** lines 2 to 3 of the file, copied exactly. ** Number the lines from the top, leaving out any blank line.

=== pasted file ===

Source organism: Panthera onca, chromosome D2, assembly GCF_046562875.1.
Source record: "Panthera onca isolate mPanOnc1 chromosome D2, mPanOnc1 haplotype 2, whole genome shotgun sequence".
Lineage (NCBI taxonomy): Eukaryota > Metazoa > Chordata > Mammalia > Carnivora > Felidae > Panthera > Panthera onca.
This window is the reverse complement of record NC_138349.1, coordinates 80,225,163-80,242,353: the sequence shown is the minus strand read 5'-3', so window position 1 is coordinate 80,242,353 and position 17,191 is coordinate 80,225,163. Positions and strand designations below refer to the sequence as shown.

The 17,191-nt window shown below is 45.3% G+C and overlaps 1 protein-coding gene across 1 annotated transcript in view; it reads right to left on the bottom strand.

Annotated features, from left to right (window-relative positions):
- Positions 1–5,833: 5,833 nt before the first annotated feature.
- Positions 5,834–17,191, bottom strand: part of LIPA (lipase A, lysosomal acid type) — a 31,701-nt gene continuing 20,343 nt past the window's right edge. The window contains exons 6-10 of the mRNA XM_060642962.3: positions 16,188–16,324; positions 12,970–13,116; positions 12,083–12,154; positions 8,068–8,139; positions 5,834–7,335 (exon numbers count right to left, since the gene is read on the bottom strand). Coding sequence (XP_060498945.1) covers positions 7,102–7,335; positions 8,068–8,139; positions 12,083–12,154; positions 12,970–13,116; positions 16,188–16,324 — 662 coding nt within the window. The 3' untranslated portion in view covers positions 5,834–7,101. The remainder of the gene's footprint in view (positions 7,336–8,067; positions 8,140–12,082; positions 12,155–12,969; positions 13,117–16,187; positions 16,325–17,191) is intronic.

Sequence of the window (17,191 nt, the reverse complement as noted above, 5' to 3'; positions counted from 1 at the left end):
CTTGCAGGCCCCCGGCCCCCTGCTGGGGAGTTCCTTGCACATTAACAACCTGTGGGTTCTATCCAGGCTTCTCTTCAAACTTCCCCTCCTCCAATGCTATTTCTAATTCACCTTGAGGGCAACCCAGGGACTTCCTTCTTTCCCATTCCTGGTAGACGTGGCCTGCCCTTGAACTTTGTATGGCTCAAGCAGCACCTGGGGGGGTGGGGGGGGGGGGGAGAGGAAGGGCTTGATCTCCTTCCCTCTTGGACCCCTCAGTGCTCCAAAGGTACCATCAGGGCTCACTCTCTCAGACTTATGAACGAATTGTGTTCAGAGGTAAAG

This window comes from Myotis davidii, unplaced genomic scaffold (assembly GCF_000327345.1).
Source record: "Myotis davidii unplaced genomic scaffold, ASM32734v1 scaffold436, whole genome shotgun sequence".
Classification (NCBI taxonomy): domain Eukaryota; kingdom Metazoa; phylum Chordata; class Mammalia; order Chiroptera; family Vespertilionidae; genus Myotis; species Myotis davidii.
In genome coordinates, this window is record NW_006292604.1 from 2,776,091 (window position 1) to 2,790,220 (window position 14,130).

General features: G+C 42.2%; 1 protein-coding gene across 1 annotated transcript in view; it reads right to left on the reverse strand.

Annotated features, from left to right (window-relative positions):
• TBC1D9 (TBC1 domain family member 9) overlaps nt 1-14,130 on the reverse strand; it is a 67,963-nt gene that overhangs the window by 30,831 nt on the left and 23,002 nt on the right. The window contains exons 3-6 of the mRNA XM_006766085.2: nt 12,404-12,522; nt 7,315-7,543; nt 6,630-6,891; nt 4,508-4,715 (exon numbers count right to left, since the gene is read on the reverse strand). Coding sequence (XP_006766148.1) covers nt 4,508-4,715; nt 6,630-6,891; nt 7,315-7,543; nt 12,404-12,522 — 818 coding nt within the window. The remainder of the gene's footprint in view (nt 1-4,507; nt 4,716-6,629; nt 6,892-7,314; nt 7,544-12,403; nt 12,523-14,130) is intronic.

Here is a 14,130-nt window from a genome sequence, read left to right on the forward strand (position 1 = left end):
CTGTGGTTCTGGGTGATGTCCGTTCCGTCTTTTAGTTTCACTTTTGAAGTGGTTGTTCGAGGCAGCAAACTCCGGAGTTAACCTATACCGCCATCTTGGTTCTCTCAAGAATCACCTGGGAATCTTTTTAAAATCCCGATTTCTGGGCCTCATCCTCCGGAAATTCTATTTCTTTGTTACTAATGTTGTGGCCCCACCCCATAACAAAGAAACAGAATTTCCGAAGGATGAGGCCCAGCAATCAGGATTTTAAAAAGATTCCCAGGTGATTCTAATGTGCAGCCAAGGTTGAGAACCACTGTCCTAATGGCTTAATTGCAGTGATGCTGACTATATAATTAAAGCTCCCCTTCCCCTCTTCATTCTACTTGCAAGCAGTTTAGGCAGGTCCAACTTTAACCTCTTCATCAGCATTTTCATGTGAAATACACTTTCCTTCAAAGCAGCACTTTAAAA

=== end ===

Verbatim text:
Source record: "Panthera onca isolate mPanOnc1 chromosome D2, mPanOnc1 haplotype 2, whole genome shotgun sequence".
Lineage (NCBI taxonomy): Eukaryota > Metazoa > Chordata > Mammalia > Carnivora > Felidae > Panthera > Panthera onca.